Break the bad sleep habit: avoid late-night alcohol consumption by limiting any consumption of alcohol to early evening. Trying to stick to the 14 units per week UK intake recommendation will also help your general health.

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5. Staying up too late

While the odd late night isn’t going to harm your sleep schedule, regularly staying up late is going to make getting up the next day that much harder. If you sleep in after a late night, you’re likely to have trouble sleeping that night which might cause you to fall asleep later again. It’s all too easy to set up a new sleep pattern like this – with negative consequences.

Break the bad sleep habit: avoid too many late nights and try to stick to regular bedtimes and wake up times. If you need to adjust your sleep cycle and get it back in sync, do it gradually by 30 minutes at a time.

6. Trying to catch up on lost sleep

One of the most common mistakes made by people who have trouble sleeping is trying to catch up on sleep at the weekend to pay off their sleep debt. If you have trouble sleeping, having a lie in or a long nap can actually make things worse. Use our sleep calculator to see just how much sleep you might be losing out on and what you can do about it.

Sleeping in depletes our sleep drive – our body's need for deep, restorative sleep. If you sleep in or have a nap, your body will have less time for being active and building up the need for sleep.

Also, weekend sleeping in and naps – to compensate for reduced sleep during the week – can lead to what’s known as social jet lag. This is when the body is forced to shift between different time zones enforced by work and social routines which conflict with its own natural rhythms.

Break the bad sleep habit: avoid big weekend lie-ins and long naps throughout the day.

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7. Going to bed too early

If your body is not ready for sleep, you’ll naturally have trouble sleeping. An error we often make is confusing quality of sleep with quantity of sleep. Trying to go to sleep too early, before your body is ready, can be counterproductive. You may lie in bed for a long time not sleeping because your need for sleep simply isn’t high enough and this can lead to sleep anxiety. Your mind begins to wander which increases your alertness. Then you lay awake wondering "why can't I fall asleep?" and worry why you're not sleeping and what will happen if you don't get enough sleep.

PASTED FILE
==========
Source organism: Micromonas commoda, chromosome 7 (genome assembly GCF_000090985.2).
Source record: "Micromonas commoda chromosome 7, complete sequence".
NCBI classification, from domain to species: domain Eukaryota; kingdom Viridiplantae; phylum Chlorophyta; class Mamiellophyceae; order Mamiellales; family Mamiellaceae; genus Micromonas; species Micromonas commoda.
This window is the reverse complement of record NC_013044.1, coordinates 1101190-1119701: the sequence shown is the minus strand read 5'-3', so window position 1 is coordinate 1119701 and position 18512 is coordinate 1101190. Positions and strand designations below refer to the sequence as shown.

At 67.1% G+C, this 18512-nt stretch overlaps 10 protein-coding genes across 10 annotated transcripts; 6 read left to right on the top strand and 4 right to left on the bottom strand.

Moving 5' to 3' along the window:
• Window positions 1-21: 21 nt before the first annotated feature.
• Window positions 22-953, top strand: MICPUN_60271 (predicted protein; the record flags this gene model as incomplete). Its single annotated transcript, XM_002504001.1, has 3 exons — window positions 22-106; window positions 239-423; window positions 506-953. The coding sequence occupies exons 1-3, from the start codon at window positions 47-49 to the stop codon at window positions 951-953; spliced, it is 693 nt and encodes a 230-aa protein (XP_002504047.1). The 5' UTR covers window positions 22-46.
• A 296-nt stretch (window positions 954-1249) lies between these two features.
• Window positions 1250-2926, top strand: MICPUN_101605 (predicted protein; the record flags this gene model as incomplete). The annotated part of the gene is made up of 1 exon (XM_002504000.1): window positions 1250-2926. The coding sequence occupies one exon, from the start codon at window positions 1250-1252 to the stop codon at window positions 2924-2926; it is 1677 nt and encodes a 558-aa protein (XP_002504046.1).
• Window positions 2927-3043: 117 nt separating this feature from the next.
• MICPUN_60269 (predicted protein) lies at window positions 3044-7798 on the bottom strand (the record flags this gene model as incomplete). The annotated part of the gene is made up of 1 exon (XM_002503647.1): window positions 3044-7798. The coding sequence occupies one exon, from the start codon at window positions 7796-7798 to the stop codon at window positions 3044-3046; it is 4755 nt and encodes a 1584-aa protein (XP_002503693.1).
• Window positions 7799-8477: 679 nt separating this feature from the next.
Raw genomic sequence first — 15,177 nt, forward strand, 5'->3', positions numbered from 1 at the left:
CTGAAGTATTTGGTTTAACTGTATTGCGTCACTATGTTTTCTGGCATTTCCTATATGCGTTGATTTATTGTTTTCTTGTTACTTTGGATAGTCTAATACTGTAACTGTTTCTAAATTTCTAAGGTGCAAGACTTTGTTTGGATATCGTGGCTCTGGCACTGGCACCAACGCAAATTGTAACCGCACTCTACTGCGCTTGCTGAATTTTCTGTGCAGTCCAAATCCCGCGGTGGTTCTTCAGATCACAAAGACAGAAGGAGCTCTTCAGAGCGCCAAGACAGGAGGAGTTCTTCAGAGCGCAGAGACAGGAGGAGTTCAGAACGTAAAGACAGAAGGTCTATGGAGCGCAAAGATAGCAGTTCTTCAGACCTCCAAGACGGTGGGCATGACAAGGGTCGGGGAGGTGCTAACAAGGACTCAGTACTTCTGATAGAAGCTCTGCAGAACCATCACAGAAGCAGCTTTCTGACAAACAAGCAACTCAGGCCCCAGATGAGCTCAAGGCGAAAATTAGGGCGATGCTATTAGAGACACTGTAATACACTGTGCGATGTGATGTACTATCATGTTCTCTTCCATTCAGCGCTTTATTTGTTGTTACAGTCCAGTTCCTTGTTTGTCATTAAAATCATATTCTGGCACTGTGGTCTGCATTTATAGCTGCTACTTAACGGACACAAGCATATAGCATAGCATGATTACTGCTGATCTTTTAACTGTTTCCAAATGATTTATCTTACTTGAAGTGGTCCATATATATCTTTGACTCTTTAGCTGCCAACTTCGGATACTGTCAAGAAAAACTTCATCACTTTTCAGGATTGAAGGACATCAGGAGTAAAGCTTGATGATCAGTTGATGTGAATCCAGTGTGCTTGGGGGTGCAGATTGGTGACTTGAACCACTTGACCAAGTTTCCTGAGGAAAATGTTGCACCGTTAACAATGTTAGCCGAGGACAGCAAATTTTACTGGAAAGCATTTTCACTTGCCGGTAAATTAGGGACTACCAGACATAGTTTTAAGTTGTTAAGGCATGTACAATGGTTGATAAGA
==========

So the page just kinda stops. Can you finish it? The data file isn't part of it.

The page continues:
Break the bad sleep habit: only go to bed when you’re feeling tired. If you’re struggling to fall asleep and getting frustrated, get out of bed and do something then go back and try again later.

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8. Spending too much time on your bed not sleeping

If you like to relax and lounge on your bed, you may have trouble sleeping at night. This is because your brain will come to associate stimulating activities – like watching TV, looking through emails, texting on your phone and so on – with the act of lying down in bed, rather than associating your bed with the act of sleep.

Break the bad sleep habit: try spending more time in your living room, lounging on your sofa, until you’re ready to fall asleep in bed.

If you have no bad sleep habits and you’re still asking “why can’t I sleep at night?” you may want to visit your doctor to discuss your sleep problems and why you’re having trouble sleeping. Sleep can be affected by a range of medical problems, and sleep disorders, as well as by stress, depression and anxiety.

If you have trouble getting to sleep, why not check out our top tips for getting a better night’s sleep?